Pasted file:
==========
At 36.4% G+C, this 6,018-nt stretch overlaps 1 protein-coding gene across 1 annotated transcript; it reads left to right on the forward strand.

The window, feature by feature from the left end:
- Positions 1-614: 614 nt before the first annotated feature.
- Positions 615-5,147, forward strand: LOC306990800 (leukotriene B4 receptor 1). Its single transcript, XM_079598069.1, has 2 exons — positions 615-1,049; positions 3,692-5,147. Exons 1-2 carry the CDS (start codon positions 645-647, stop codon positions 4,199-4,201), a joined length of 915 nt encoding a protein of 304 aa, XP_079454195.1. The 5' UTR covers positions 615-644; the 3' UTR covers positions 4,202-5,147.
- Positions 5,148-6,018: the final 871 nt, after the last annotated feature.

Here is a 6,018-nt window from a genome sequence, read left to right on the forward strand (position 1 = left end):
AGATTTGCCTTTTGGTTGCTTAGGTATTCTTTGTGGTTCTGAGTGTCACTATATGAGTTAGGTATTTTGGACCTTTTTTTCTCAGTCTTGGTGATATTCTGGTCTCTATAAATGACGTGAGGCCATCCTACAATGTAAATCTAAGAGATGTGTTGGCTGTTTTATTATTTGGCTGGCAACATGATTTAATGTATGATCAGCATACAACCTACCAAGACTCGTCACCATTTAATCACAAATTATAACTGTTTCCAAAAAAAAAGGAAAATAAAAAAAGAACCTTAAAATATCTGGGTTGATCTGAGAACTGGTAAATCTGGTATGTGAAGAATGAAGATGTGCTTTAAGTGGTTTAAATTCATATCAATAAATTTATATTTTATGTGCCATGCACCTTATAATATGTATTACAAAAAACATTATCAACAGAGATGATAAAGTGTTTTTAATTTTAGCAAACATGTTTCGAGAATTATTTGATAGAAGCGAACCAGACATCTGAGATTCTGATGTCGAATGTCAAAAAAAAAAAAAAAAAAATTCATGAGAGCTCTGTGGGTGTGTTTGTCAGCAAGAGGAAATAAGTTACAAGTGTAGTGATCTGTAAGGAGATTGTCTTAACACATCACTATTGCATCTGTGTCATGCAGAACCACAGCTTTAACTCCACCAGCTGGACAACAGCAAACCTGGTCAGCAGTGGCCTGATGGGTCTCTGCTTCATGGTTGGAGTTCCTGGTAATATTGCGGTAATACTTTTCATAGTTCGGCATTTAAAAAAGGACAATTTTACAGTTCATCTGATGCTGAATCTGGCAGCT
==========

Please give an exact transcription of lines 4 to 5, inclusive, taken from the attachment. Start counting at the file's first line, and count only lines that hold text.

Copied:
- Positions 615-5,147, forward strand: LOC306990800 (leukotriene B4 receptor 1). Its single transcript, XM_079598069.1, has 2 exons — positions 615-1,049; positions 3,692-5,147. Exons 1-2 carry the CDS (start codon positions 645-647, stop codon positions 4,199-4,201), a joined length of 915 nt encoding a protein of 304 aa, XP_079454195.1. The 5' UTR covers positions 615-644; the 3' UTR covers positions 4,202-5,147.
- Positions 5,148-6,018: the final 871 nt, after the last annotated feature.